Real Values vs. Wanted Values
How certain are you about what you value?
Everyone has values. Values determine who we are, how we live, and what we do. Some of our values are obvious; someone that drives a fast sportscar values cars, for example. But, I find that most values aren’t obvious.
If you were to ask most people their values, they could probably list them out quickly, but in my estimation, the values they will likely list aren’t real. Most of us live by values we haven’t taken the time to think through or identify. So, when asked, we will reach for the values we want or know we should want rather than the values we hold. The values that guide our lives tend to lie beneath the obvious until we take the time to uncover them.
When asked, “what are your values?” most of us will reach for our wanted values, not our real values.
Wanted values are the values that we want to have. These are the values that society teaches us we should have. These values might be things like:
Time with family
Excelling in work
In his book Think Like a Monk, Jay Shetty states, “No matter what you think your values are, your actions tell the real story. What we do with our spare time shows what we value. For instance, you might put spending time with family at the top of your list of values, but if you spend all your free time playing golf, your actions don’t match your values, and you need to do some self-examination.”
In that scenario, the person may have the wanted value of spending time with family, but his actions show his real value is time on the golf course.
Having wanted values is not a bad thing; in fact, it’s essential. But, believing that a wanted value has become a real value in your life, without the actions to prove it, is a mistake. You can’t say you value learning if you don’t take the time to learn. You can’t say you value family time if you constantly tell your child to go away while you watch TV. You can’t say you value success if you aren’t willing to work hard for it.
Real values are the things that guide our actions. In the golf scenario above, the golfer may not value golf over family time. It may be that he values time with friends on the golf course over family time. Or, it may be that he values time alone on the golf course over family time. None of these things are wrong, but it’s essential to understand what motivates us so we can be honest about our actions and the values that drive them.
Real values tend to be things that are less glamorous and more practical. Things like:
Time with friends
Comparing real and wanted values
By understanding our real values and comparing them with our wanted values, we can begin to make decisions that will shape and improve our lives. This requires some work and a lot of thought. If you have the real value of needing alone time on the golf course after a stressful week, how will you balance that with the wanted value of family time? If you need some chocolate to help you deal with some stress, how will you reconcile that with the wanted value of eating healthy?
It’s not easy, but we must take the time to think through these things. If we don’t, we will live on autopilot, never realizing the subtle forces that are guiding our thinking and actions.
Questions to ask yourself to get started
What am I struggling with that is counter to what I think my values are? For example: Do you think you have a value of being healthy but struggle to eat that way?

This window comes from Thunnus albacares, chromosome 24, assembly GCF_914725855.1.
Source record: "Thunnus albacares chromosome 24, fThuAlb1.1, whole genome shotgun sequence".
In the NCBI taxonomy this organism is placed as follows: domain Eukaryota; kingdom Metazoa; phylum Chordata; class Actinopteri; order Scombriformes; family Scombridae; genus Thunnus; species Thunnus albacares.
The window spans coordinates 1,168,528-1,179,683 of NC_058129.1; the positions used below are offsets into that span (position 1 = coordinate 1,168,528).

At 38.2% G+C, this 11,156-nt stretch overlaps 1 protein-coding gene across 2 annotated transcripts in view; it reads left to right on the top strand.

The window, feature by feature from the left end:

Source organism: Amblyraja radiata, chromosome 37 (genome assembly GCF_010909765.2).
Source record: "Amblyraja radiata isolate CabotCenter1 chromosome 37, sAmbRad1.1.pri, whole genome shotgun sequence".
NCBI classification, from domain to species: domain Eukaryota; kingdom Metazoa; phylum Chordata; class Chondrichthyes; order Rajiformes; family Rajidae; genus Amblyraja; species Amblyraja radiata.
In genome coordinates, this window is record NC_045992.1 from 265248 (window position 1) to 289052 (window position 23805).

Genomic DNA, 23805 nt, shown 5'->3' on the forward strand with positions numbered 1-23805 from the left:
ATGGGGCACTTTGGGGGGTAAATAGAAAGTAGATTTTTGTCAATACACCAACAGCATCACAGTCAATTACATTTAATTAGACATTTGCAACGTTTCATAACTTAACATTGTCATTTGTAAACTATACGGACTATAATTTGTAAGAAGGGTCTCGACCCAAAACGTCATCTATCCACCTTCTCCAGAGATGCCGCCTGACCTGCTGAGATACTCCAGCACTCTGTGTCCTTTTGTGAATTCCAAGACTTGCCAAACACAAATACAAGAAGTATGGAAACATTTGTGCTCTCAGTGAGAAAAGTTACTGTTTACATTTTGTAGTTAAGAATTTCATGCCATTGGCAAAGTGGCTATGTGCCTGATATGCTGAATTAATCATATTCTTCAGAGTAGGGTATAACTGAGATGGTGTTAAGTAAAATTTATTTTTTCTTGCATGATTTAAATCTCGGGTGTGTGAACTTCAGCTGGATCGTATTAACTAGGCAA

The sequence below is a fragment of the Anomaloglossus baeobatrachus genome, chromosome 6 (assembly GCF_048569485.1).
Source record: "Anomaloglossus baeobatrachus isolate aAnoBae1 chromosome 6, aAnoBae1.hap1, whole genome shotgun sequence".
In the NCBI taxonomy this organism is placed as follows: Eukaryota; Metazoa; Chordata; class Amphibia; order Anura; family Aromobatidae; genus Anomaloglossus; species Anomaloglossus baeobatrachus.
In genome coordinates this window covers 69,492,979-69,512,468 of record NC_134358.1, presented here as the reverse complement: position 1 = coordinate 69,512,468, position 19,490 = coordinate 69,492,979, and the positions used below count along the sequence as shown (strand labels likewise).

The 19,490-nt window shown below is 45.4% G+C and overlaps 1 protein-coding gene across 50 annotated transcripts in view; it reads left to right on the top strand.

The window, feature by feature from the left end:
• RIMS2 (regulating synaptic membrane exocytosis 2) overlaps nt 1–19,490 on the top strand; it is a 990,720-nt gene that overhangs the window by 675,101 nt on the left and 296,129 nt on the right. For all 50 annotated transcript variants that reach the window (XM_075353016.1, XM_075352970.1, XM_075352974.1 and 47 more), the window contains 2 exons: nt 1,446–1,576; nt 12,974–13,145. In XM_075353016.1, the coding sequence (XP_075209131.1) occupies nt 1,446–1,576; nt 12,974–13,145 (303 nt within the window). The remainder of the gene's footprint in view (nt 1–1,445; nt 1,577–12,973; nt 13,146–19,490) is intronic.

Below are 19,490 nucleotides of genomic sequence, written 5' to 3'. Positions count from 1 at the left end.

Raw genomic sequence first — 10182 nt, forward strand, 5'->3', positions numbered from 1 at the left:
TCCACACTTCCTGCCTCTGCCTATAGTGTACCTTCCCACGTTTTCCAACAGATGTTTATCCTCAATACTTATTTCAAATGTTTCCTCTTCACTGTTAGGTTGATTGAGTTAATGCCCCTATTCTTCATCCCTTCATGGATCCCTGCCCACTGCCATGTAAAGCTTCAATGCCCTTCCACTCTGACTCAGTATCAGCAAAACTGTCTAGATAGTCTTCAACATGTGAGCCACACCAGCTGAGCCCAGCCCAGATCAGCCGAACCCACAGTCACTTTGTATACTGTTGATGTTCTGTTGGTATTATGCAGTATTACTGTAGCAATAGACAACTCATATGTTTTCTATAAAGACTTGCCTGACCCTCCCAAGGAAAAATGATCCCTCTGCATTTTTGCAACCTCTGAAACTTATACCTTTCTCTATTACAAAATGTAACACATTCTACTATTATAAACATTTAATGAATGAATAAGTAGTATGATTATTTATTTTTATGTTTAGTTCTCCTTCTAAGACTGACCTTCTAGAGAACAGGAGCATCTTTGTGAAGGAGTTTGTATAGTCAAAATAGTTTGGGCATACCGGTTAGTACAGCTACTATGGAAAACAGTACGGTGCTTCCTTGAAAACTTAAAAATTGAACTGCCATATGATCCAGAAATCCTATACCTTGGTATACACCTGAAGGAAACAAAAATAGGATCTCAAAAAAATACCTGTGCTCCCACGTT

What comes easily to me? These are likely your real values. These could be things like:
Spending time with friends (being social)
Playing video games or watching TV (down time) Writing (creative time)
What isn’t easy for me, but I wish was easy? These are likely your wanted values. These could be things like:
Playing tea with my two-year-old (playing with kids)
Hosting family game night (time with family)
Working out (getting healthy)
Going on a walk or run (getting healthy and resting your mind) Meditation (resting your mind)
Knowing our real values brings our actions into clear focus; only then can we decide if we want to improve on them or if we are okay with them as they are.
Great leadership reading from this week
Google CEO Sundar Pichai Uses This 4-Word Rule to Measure Success. It's the Best I've Seen Yet
What are the four words? “Reward effort, not outcomes.” If you reward outcomes, people play it safe to ensure they get good outcomes. If you reward effort, people take risks, innovate, and amazing things can happen.
If You Say Yes to This 1 Question, Your Leadership Skills Are Better Than Those of Most Bosses
The question is, “Do people at work feel safe and connected?”
Monitoring Employees Makes Them More Likely to Break Rules
FYI if you are a leader using monitoring software, don’t.
This Perspective-Shifting Exercise Leads to Faster, Better Decisions
”Try the simple but effective 10-10-10 approach developed by Suzy Welch. Ask yourself how you'll feel about this decision in 10 minutes, 10 months, and 10 years.”
Other great reading from this week
The 2% Way: How a Philosophy of Small Improvements Took Me to Oxford, the NFL, and Neurosurgery
I admit, this article got me. I want to read this guy’s book!
Eight Sentences to Say to Someone Who’s Had the Day from Hell
Ok, some of these sentences are terrible, and I would never say them. But, one did catch my eye. “These are the moments your reputation is built. Choose wisely.” I love that one.
Storytelling Is One of the Greatest Superpowers — You Can Quietly Learn It from This Expert
No summary, just read this one; we could all be better storytellers.
My videos from this week
My Podcasts to check out
Tech Talk Y'all - My tech/comedy news podcast.
Real Pink - I host the national podcast for Susan G. Komen. If you want some inspiration or information about breast cancer, give it a listen.
While Daring Greatly - This is the podcast version of my live streams.
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